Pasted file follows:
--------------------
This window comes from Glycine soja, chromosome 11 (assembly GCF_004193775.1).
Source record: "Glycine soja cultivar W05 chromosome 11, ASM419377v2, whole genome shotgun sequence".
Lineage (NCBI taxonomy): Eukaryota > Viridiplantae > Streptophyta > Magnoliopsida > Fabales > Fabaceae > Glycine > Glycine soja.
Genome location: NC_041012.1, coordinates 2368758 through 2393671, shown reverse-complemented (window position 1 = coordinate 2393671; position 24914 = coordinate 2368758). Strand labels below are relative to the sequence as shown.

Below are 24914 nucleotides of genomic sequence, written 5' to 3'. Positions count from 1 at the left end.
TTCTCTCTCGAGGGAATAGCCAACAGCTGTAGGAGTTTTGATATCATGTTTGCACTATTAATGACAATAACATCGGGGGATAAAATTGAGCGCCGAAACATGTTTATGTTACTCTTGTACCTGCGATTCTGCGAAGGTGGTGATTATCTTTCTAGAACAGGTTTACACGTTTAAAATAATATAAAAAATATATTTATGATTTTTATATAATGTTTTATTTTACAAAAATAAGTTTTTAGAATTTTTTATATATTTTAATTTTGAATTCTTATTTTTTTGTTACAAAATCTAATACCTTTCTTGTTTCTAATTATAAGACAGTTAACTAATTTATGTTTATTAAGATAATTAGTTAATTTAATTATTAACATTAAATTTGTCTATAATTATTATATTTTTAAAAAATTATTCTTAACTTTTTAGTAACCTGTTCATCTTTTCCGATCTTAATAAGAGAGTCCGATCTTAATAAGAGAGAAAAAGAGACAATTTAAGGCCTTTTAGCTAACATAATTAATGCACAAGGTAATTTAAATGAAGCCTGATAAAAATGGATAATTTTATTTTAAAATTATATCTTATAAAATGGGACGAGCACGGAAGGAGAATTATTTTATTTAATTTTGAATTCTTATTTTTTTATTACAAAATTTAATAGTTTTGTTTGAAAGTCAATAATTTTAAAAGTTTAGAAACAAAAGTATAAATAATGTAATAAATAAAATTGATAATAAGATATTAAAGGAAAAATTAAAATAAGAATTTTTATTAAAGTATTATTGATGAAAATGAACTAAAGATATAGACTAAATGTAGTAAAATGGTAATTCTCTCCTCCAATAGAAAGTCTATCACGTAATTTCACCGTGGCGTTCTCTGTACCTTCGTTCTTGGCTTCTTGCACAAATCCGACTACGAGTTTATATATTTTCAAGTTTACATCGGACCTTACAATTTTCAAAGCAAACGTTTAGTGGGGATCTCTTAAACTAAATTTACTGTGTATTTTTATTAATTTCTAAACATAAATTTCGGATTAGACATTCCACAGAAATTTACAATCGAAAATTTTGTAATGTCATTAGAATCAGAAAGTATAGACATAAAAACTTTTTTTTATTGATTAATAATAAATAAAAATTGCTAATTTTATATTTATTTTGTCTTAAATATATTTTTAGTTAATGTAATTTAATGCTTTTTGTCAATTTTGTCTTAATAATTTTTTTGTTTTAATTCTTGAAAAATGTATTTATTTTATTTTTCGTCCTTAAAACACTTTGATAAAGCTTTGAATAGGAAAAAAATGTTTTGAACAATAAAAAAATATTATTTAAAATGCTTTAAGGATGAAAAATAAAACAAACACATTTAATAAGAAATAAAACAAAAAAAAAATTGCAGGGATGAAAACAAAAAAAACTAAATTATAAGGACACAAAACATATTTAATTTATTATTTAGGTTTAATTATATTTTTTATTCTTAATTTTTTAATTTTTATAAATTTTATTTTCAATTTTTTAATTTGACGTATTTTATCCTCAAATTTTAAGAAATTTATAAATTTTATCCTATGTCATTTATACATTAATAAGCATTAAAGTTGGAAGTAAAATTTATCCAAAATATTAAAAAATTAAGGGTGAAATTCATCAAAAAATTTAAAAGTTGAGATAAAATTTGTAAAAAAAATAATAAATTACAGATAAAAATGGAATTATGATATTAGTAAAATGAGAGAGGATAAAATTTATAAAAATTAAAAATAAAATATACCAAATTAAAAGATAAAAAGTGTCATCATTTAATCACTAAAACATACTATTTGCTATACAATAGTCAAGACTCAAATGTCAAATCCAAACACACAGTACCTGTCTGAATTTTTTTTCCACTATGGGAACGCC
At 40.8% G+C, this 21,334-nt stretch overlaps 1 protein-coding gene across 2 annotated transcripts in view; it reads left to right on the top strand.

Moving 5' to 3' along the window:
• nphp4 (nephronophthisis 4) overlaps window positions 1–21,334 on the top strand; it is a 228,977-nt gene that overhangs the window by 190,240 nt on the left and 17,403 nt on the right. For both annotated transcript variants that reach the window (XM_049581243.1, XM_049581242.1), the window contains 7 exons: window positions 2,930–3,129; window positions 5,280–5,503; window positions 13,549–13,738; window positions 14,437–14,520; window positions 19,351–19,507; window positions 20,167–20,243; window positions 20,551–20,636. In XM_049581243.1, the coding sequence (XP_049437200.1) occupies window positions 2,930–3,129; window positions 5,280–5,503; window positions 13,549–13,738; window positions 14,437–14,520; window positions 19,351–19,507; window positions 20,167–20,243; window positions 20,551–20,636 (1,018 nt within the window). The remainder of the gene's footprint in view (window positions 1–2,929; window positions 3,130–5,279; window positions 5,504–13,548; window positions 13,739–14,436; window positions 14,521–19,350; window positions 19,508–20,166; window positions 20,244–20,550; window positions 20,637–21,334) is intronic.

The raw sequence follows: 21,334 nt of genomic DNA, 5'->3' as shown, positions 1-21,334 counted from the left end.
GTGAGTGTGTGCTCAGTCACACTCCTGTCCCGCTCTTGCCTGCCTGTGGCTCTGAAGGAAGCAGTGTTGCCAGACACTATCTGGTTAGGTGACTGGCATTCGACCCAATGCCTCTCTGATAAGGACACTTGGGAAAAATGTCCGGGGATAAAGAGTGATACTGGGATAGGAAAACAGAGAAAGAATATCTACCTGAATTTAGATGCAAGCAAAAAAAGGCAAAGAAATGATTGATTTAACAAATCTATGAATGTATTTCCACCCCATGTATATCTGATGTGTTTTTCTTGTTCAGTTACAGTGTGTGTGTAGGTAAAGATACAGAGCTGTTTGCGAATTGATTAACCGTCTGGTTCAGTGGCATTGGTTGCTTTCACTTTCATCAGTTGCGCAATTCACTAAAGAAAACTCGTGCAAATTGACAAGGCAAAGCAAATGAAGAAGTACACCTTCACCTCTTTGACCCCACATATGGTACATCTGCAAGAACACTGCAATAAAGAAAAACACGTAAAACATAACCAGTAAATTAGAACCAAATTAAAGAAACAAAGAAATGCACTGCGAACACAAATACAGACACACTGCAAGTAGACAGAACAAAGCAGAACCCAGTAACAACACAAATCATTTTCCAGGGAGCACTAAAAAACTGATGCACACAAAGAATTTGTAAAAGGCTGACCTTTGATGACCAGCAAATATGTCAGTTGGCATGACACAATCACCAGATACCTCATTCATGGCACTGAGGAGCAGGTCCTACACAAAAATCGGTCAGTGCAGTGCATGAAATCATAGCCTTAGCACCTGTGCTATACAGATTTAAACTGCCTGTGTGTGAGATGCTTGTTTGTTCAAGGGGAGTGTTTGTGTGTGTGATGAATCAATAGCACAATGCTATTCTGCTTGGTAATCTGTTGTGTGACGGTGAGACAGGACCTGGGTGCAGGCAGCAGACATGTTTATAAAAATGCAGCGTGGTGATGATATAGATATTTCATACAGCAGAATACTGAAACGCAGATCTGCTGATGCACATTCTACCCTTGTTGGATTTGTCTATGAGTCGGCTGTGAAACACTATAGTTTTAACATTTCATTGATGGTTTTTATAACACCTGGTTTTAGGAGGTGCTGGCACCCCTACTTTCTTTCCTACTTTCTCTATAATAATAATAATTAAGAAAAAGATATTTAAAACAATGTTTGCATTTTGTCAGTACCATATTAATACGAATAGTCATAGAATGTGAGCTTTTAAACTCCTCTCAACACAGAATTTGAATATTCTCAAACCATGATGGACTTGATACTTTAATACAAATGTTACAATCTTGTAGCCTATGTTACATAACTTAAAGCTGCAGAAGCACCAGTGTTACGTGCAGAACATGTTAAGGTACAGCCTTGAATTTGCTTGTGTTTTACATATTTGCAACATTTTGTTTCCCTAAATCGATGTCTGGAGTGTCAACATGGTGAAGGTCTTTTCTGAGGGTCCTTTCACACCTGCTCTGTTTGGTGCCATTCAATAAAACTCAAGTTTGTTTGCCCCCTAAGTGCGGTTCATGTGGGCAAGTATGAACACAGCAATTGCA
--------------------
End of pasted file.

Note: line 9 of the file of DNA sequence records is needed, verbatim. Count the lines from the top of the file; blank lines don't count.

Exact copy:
• nphp4 (nephronophthisis 4) overlaps window positions 1–21,334 on the top strand; it is a 228,977-nt gene that overhangs the window by 190,240 nt on the left and 17,403 nt on the right. For both annotated transcript variants that reach the window (XM_049581243.1, XM_049581242.1), the window contains 7 exons: window positions 2,930–3,129; window positions 5,280–5,503; window positions 13,549–13,738; window positions 14,437–14,520; window positions 19,351–19,507; window positions 20,167–20,243; window positions 20,551–20,636. In XM_049581243.1, the coding sequence (XP_049437200.1) occupies window positions 2,930–3,129; window positions 5,280–5,503; window positions 13,549–13,738; window positions 14,437–14,520; window positions 19,351–19,507; window positions 20,167–20,243; window positions 20,551–20,636 (1,018 nt within the window). The remainder of the gene's footprint in view (window positions 1–2,929; window positions 3,130–5,279; window positions 5,504–13,548; window positions 13,739–14,436; window positions 14,521–19,350; window positions 19,508–20,166; window positions 20,244–20,550; window positions 20,637–21,334) is intronic.